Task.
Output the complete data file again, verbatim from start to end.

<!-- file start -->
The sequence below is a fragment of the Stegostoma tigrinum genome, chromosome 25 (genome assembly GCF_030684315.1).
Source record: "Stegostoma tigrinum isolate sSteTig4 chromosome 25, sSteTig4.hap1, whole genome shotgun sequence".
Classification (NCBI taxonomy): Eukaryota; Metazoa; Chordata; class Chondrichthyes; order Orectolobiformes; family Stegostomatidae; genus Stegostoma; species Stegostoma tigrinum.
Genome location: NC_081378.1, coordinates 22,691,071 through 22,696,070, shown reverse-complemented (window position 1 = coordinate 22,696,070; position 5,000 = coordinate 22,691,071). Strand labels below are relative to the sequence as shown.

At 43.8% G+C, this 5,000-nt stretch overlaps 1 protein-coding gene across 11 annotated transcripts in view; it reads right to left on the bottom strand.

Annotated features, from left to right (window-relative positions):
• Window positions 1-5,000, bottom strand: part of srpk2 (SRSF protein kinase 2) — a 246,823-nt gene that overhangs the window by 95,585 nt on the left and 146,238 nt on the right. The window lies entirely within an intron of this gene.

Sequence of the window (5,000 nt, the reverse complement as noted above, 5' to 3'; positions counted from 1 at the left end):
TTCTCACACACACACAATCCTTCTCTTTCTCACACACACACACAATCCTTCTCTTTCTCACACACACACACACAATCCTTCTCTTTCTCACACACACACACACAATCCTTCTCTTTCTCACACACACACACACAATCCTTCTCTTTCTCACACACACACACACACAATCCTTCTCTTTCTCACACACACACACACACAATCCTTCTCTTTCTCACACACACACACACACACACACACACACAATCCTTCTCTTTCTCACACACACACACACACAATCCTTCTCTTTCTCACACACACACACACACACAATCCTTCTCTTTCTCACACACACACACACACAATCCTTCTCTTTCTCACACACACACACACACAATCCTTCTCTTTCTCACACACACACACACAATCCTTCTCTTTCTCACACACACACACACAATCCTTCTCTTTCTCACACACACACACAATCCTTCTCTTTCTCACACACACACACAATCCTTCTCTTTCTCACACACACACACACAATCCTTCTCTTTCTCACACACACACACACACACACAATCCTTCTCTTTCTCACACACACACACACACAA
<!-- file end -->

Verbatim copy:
The sequence below is a fragment of the Stegostoma tigrinum genome, chromosome 25 (genome assembly GCF_030684315.1).
Source record: "Stegostoma tigrinum isolate sSteTig4 chromosome 25, sSteTig4.hap1, whole genome shotgun sequence".
Classification (NCBI taxonomy): Eukaryota; Metazoa; Chordata; class Chondrichthyes; order Orectolobiformes; family Stegostomatidae; genus Stegostoma; species Stegostoma tigrinum.
Genome location: NC_081378.1, coordinates 22,691,071 through 22,696,070, shown reverse-complemented (window position 1 = coordinate 22,696,070; position 5,000 = coordinate 22,691,071). Strand labels below are relative to the sequence as shown.

At 43.8% G+C, this 5,000-nt stretch overlaps 1 protein-coding gene across 11 annotated transcripts in view; it reads right to left on the bottom strand.

Annotated features, from left to right (window-relative positions):
• Window positions 1-5,000, bottom strand: part of srpk2 (SRSF protein kinase 2) — a 246,823-nt gene that overhangs the window by 95,585 nt on the left and 146,238 nt on the right. The window lies entirely within an intron of this gene.

Sequence of the window (5,000 nt, the reverse complement as noted above, 5' to 3'; positions counted from 1 at the left end):
TTCTCACACACACACAATCCTTCTCTTTCTCACACACACACACAATCCTTCTCTTTCTCACACACACACACACAATCCTTCTCTTTCTCACACACACACACACAATCCTTCTCTTTCTCACACACACACACACAATCCTTCTCTTTCTCACACACACACACACACAATCCTTCTCTTTCTCACACACACACACACACAATCCTTCTCTTTCTCACACACACACACACACACACACACACACAATCCTTCTCTTTCTCACACACACACACACACAATCCTTCTCTTTCTCACACACACACACACACACAATCCTTCTCTTTCTCACACACACACACACACAATCCTTCTCTTTCTCACACACACACACACACAATCCTTCTCTTTCTCACACACACACACACAATCCTTCTCTTTCTCACACACACACACACAATCCTTCTCTTTCTCACACACACACACAATCCTTCTCTTTCTCACACACACACACAATCCTTCTCTTTCTCACACACACACACACAATCCTTCTCTTTCTCACACACACACACACACACACAATCCTTCTCTTTCTCACACACACACACACACAA